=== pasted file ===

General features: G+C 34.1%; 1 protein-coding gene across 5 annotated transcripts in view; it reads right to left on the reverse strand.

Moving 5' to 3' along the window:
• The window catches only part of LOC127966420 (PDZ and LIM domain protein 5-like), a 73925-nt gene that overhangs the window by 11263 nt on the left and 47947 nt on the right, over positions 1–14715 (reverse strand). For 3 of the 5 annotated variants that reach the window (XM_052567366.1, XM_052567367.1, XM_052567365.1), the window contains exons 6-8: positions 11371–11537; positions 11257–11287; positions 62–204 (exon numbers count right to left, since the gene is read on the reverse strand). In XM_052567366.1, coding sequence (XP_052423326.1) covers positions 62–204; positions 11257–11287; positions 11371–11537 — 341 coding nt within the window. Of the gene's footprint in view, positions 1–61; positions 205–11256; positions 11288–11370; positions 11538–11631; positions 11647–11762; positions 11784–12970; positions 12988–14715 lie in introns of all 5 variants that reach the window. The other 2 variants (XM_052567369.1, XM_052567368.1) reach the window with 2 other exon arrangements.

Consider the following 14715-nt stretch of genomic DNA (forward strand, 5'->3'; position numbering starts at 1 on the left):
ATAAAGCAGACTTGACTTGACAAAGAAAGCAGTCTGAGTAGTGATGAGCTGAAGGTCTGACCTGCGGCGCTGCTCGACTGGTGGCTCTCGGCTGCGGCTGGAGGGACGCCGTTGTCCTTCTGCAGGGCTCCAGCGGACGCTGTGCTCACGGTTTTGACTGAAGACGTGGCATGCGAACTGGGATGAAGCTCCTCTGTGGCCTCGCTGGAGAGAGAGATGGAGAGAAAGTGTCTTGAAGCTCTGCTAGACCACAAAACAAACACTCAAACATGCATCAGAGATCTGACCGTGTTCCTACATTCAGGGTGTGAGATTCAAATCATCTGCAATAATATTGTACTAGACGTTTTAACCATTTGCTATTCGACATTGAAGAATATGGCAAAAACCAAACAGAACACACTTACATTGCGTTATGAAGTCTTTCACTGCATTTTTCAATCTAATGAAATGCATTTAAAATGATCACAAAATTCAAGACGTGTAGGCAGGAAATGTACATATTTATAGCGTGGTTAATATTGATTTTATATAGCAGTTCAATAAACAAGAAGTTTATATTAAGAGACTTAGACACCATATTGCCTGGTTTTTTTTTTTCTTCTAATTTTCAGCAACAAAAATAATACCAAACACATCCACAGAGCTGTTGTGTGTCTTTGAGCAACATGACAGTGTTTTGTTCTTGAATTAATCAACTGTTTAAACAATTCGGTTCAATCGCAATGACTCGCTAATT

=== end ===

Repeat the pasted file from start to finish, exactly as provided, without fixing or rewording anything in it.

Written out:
General features: G+C 34.1%; 1 protein-coding gene across 5 annotated transcripts in view; it reads right to left on the reverse strand.

Moving 5' to 3' along the window:
• The window catches only part of LOC127966420 (PDZ and LIM domain protein 5-like), a 73925-nt gene that overhangs the window by 11263 nt on the left and 47947 nt on the right, over positions 1–14715 (reverse strand). For 3 of the 5 annotated variants that reach the window (XM_052567366.1, XM_052567367.1, XM_052567365.1), the window contains exons 6-8: positions 11371–11537; positions 11257–11287; positions 62–204 (exon numbers count right to left, since the gene is read on the reverse strand). In XM_052567366.1, coding sequence (XP_052423326.1) covers positions 62–204; positions 11257–11287; positions 11371–11537 — 341 coding nt within the window. Of the gene's footprint in view, positions 1–61; positions 205–11256; positions 11288–11370; positions 11538–11631; positions 11647–11762; positions 11784–12970; positions 12988–14715 lie in introns of all 5 variants that reach the window. The other 2 variants (XM_052567369.1, XM_052567368.1) reach the window with 2 other exon arrangements.

Consider the following 14715-nt stretch of genomic DNA (forward strand, 5'->3'; position numbering starts at 1 on the left):
ATAAAGCAGACTTGACTTGACAAAGAAAGCAGTCTGAGTAGTGATGAGCTGAAGGTCTGACCTGCGGCGCTGCTCGACTGGTGGCTCTCGGCTGCGGCTGGAGGGACGCCGTTGTCCTTCTGCAGGGCTCCAGCGGACGCTGTGCTCACGGTTTTGACTGAAGACGTGGCATGCGAACTGGGATGAAGCTCCTCTGTGGCCTCGCTGGAGAGAGAGATGGAGAGAAAGTGTCTTGAAGCTCTGCTAGACCACAAAACAAACACTCAAACATGCATCAGAGATCTGACCGTGTTCCTACATTCAGGGTGTGAGATTCAAATCATCTGCAATAATATTGTACTAGACGTTTTAACCATTTGCTATTCGACATTGAAGAATATGGCAAAAACCAAACAGAACACACTTACATTGCGTTATGAAGTCTTTCACTGCATTTTTCAATCTAATGAAATGCATTTAAAATGATCACAAAATTCAAGACGTGTAGGCAGGAAATGTACATATTTATAGCGTGGTTAATATTGATTTTATATAGCAGTTCAATAAACAAGAAGTTTATATTAAGAGACTTAGACACCATATTGCCTGGTTTTTTTTTTTCTTCTAATTTTCAGCAACAAAAATAATACCAAACACATCCACAGAGCTGTTGTGTGTCTTTGAGCAACATGACAGTGTTTTGTTCTTGAATTAATCAACTGTTTAAACAATTCGGTTCAATCGCAATGACTCGCTAATT